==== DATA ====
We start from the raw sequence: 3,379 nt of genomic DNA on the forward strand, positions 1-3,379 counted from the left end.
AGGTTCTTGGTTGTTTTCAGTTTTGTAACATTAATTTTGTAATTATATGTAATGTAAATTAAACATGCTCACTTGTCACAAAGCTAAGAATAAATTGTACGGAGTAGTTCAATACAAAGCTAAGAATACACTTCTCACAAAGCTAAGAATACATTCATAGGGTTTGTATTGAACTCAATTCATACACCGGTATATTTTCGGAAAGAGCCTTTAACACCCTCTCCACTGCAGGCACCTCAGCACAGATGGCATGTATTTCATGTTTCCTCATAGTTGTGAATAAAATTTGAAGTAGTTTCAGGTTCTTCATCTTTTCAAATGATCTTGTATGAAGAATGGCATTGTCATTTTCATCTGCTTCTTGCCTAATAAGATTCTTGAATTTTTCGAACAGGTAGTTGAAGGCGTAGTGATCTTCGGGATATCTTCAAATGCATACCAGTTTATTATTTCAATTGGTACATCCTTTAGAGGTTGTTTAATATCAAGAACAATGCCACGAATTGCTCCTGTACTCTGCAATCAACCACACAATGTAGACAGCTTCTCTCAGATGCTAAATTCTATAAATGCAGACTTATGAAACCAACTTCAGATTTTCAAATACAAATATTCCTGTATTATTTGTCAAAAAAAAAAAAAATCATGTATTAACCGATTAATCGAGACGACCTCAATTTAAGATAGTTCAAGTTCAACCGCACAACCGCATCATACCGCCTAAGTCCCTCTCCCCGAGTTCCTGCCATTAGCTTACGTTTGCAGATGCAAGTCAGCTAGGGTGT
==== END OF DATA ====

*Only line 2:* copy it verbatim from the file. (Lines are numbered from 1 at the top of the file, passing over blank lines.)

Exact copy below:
AGGTTCTTGGTTGTTTTCAGTTTTGTAACATTAATTTTGTAATTATATGTAATGTAAATTAAACATGCTCACTTGTCACAAAGCTAAGAATAAATTGTACGGAGTAGTTCAATACAAAGCTAAGAATACACTTCTCACAAAGCTAAGAATACATTCATAGGGTTTGTATTGAACTCAATTCATACACCGGTATATTTTCGGAAAGAGCCTTTAACACCCTCTCCACTGCAGGCACCTCAGCACAGATGGCATGTATTTCATGTTTCCTCATAGTTGTGAATAAAATTTGAAGTAGTTTCAGGTTCTTCATCTTTTCAAATGATCTTGTATGAAGAATGGCATTGTCATTTTCATCTGCTTCTTGCCTAATAAGATTCTTGAATTTTTCGAACAGGTAGTTGAAGGCGTAGTGATCTTCGGGATATCTTCAAATGCATACCAGTTTATTATTTCAATTGGTACATCCTTTAGAGGTTGTTTAATATCAAGAACAATGCCACGAATTGCTCCTGTACTCTGCAATCAACCACACAATGTAGACAGCTTCTCTCAGATGCTAAATTCTATAAATGCAGACTTATGAAACCAACTTCAGATTTTCAAATACAAATATTCCTGTATTATTTGTCAAAAAAAAAAAAAATCATGTATTAACCGATTAATCGAGACGACCTCAATTTAAGATAGTTCAAGTTCAACCGCACAACCGCATCATACCGCCTAAGTCCCTCTCCCCGAGTTCCTGCCATTAGCTTACGTTTGCAGATGCAAGTCAGCTAGGGTGT